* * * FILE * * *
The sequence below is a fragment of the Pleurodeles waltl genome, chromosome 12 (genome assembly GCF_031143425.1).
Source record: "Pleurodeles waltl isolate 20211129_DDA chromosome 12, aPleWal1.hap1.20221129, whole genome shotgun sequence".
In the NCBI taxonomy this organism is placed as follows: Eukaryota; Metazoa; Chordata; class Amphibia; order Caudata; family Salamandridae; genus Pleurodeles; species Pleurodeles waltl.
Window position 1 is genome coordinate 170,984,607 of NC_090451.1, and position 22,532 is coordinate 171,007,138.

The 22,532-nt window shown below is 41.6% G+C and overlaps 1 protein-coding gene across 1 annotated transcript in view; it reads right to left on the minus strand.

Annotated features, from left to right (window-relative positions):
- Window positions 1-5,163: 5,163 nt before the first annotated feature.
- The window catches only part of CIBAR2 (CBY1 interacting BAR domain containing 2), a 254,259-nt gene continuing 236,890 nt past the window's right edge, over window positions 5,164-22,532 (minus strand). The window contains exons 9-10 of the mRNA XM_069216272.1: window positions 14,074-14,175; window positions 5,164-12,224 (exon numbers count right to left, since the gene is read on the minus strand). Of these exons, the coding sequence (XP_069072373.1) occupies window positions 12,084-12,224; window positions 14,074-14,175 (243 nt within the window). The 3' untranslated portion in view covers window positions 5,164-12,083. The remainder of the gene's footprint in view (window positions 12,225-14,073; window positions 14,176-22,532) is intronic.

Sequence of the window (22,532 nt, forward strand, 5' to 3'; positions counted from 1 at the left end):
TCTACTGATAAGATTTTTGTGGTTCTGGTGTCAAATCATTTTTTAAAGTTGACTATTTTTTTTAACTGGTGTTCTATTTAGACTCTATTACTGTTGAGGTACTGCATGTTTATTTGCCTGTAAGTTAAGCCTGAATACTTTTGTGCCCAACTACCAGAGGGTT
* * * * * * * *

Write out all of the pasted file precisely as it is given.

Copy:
The sequence below is a fragment of the Pleurodeles waltl genome, chromosome 12 (genome assembly GCF_031143425.1).
Source record: "Pleurodeles waltl isolate 20211129_DDA chromosome 12, aPleWal1.hap1.20221129, whole genome shotgun sequence".
In the NCBI taxonomy this organism is placed as follows: Eukaryota; Metazoa; Chordata; class Amphibia; order Caudata; family Salamandridae; genus Pleurodeles; species Pleurodeles waltl.
Window position 1 is genome coordinate 170,984,607 of NC_090451.1, and position 22,532 is coordinate 171,007,138.

The 22,532-nt window shown below is 41.6% G+C and overlaps 1 protein-coding gene across 1 annotated transcript in view; it reads right to left on the minus strand.

Annotated features, from left to right (window-relative positions):
- Window positions 1-5,163: 5,163 nt before the first annotated feature.
- The window catches only part of CIBAR2 (CBY1 interacting BAR domain containing 2), a 254,259-nt gene continuing 236,890 nt past the window's right edge, over window positions 5,164-22,532 (minus strand). The window contains exons 9-10 of the mRNA XM_069216272.1: window positions 14,074-14,175; window positions 5,164-12,224 (exon numbers count right to left, since the gene is read on the minus strand). Of these exons, the coding sequence (XP_069072373.1) occupies window positions 12,084-12,224; window positions 14,074-14,175 (243 nt within the window). The 3' untranslated portion in view covers window positions 5,164-12,083. The remainder of the gene's footprint in view (window positions 12,225-14,073; window positions 14,176-22,532) is intronic.

Sequence of the window (22,532 nt, forward strand, 5' to 3'; positions counted from 1 at the left end):
TCTACTGATAAGATTTTTGTGGTTCTGGTGTCAAATCATTTTTTAAAGTTGACTATTTTTTTTAACTGGTGTTCTATTTAGACTCTATTACTGTTGAGGTACTGCATGTTTATTTGCCTGTAAGTTAAGCCTGAATACTTTTGTGCCCAACTACCAGAGGGTT